David J. Peterson (dedalvs) wrote,
David J. Peterson

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Suggestion for Transcribing Dothraki in Cyrillic

Note: An updated version of this post can be found here.

As a conlanger and orthography enthusiast, one of the things I like doing is figuring out how to write a language in a different script. In the past, I've created dozens of romanization systems for my conlangs (even alternate versions depending on whether Unicode is avialable), alternate orthographies for some of my languages using the scripts of other languages of mine, even alternate spelling systems for English. And all just for fun! This is the strange life I lead.

Recently I came across a couple sites that have been translating the English closed captioning for episodes of Game of Thrones that have aired so far into other languages. One of these sites is translating the English into Russian. From what I've seen, though, the Dothraki remains untransliterated (i.e. it remains written in Roman characters). Where's the fun in that?

Here, then, is a suggestion for writing Dothraki using the Cyrillic alphabet. My Russian isn't great, so take this with a grain of salt (and feel free to amend it or comment on it), but I think it works. Suggestion below the cut.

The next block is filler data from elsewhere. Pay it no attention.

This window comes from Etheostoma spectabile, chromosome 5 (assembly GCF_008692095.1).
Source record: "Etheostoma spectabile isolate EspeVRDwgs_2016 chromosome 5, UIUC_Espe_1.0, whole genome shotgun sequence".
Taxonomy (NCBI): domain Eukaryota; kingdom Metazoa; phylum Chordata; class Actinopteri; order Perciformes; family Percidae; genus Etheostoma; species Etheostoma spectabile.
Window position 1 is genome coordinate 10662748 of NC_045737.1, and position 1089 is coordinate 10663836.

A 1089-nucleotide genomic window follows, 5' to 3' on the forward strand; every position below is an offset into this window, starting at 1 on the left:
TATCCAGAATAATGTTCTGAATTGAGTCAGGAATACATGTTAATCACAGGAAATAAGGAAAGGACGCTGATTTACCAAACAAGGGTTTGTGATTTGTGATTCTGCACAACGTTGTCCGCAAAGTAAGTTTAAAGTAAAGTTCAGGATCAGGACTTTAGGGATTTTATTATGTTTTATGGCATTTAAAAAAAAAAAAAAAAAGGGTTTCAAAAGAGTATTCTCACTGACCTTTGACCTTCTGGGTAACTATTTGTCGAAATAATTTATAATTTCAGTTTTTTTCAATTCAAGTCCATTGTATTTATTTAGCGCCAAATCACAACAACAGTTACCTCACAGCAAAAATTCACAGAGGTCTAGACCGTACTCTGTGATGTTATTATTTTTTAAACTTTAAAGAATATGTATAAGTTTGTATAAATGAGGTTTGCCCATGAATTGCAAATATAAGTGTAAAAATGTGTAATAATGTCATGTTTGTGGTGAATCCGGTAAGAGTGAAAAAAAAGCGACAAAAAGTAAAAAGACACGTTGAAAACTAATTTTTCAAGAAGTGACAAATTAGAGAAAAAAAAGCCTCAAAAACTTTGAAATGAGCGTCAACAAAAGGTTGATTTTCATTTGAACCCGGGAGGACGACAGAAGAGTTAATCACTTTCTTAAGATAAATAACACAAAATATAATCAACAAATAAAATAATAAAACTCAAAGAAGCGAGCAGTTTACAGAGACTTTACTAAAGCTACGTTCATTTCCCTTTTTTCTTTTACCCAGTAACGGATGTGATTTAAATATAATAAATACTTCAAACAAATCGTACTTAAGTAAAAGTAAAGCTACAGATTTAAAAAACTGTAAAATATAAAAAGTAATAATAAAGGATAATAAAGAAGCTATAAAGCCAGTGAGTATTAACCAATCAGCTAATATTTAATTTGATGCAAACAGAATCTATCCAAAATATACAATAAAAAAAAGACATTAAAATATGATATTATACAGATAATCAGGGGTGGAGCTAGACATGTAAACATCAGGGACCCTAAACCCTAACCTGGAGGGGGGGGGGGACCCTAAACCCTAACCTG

No idea why there's so much space in between here and the table...

RomanizationCyrillicComment (If Any)
chчI actually like this better than using a digraph (which is necessary in English without resorting to accents or alien assignments).
eэI think this is the best solution to avoid the onglide of Russian "е".
gгAlways hard; never pronounced like English "h".
hхSee comment on "kh".
jджFunny: English and Russian are opposites here (cf. "ch").
khхI had two choices, really: Have "g" and "h" spelled with the same letter, or "h" and "kh". I went with the latter, since "h" is closer to "kh" in sound, and pronouncing a word with "kh" with "h" (or vice versa) will be far less confusing than pronouncing a word with "g" with "h" (or vice versa).
qкI have no clever idea for this sound. I figure "к" is closest, so might as well use it (since we already have one confusion built in with "h" and "kh").
shшSound is actually closer to "щ", but "ш" is a simpler character.
thцCan I get away with this? The sounds are nothing alike, but the place of articulation is close! If not, it'd just have to be "т", I guess (unless anyone still remembers "ѳ").
wўIn all positions.
yйIn all positions.
''Or just leave it out entirely; it's not important.
And here are some common words:

  • khal ~ хaл

  • khaleesi ~ хaлээси

  • arakh ~ aрaх

  • vezhven ~ вэжвэн

  • athchomar ~ aцчомaр

  • jahak ~ джaхaк

  • yeroon ~ йэроон
Tags: conlang, dothraki, tv, writing

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